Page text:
We then did our first performance immediately after the dress rehearsal on the Wednesday evening. It didn’t give us a lot of time to reflect on what had just happened. The dress rehearsal finished at 5pm and then by the time we’d changed out of our costumes it was 5.30pm, and we were getting ready again for the first preview at 6.45pm. But it was an exciting day. The first performance of a show is always a very focussing experience, and it's never quite like that again. You’re very nervous on one level but on another level you’ve got this kind of cold calm. It's all very intense - a kind of intensity you’ll never really capture again. The intensity's not a completely bad thing and yet it's not completely helpful either to feel that tense. It does make everything feel quite exciting though!
I like to get in early before each performance – usually about two hours before. First of all I just relax and have a coffee. I like to have some time alone with my thoughts so that I can focus on the play and my role. I don’t do much of a physical warm-up but I always do some kind of vocal warm-up and run through most of my lines, particularly my big speeches. For me it all depends on what I have to do in the first scene: if I start tired and dishevelled and dirty then I’ll do very little before the show, whereas if I have to come on for my first scene and be all zingy and fresh then I’ll have a shower to wake myself up and I’ll usually walk quickly to work. In this way I can kind of replicate how my character should feel physically. For Bolingbroke I take a shower because he's very alter and alive, and I have to keep that energy throughout the first scenes. I’m usually in my costume early, and especially with these original practices costumes you have to leave time as you need a lot of help to get dressed. I like to be all ready about an hour before so that I have time to adjust. I like to spend the half an hour before the show by myself: some actors do groups warm-ups, but I’m not really into that and prefer to withdraw and keep quite quiet. For the Middle Temple production it is unusual because we have the audience filing through the dressing room as they enter the Hall. There are two dressing rooms and they mostly go through the main one, but they pass by mine too. It is a bit strange but I’m kind of used to it now. It is surprising that they seem to be very quiet; I suppose there is quite a lot for them to look at and it is presumably unusual for them to see actors preparing for a show. I’m sure it's not a traditional practice. The purpose of them walking through is to make the whole experience special for them. Also, because what we are wearing is so beautiful and complicated the designers wanted to make sure there is a chance for the audience to see all of that work. I think the audience enjoy it, although personally as an audience member I enjoy the freshness of someone just walking out onto the stage and then taking them as the person that they are in the play. I’m not sure I’d like to see the actor as himself before-hand.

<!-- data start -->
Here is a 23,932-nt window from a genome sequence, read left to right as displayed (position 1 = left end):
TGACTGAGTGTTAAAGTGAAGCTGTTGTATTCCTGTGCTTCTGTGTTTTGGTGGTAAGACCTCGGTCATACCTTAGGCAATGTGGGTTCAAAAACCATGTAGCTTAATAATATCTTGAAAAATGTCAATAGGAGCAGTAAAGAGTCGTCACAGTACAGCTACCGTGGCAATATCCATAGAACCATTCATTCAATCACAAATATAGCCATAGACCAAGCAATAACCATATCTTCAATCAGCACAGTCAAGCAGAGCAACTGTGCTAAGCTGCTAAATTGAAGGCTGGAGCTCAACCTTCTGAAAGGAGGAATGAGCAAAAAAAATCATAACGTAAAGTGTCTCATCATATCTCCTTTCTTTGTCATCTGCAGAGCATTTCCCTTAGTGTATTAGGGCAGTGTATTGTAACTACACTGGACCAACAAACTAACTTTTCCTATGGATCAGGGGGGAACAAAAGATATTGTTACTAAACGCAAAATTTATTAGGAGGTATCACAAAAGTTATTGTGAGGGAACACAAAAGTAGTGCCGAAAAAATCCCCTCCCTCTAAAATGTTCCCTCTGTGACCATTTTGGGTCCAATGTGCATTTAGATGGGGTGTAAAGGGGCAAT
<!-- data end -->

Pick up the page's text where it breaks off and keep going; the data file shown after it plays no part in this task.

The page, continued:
We’ve done fourteen performances now at Middle Temple Hall and hopefully it's growing in confidence and strength all the time. It is oddly temporary though because we all know we’re only at Middle Temple Hall until the end of this week and then it's all change again when we move to the Globe. We’ll just have to wait and see what happens. We’ve got our first rehearsal on the Globe stage today and we have another three afternoon sessions there this week. Basically we are working on making the transition. I think it will be easier for those of us who have played the stage before: I guess that those who haven’t are a little more nervous than those of us who have. I’m going to miss playing at the Middle Temple though. It's a beautiful, beautiful place and it has been a real treat to be working there. It really is something quite special and unique.
These comments are the actor's thoughts or ideas about the part as s/he goes through the rehearsal process – they are simply his/her own interpretations and frequently change as the rehearsal process progresses.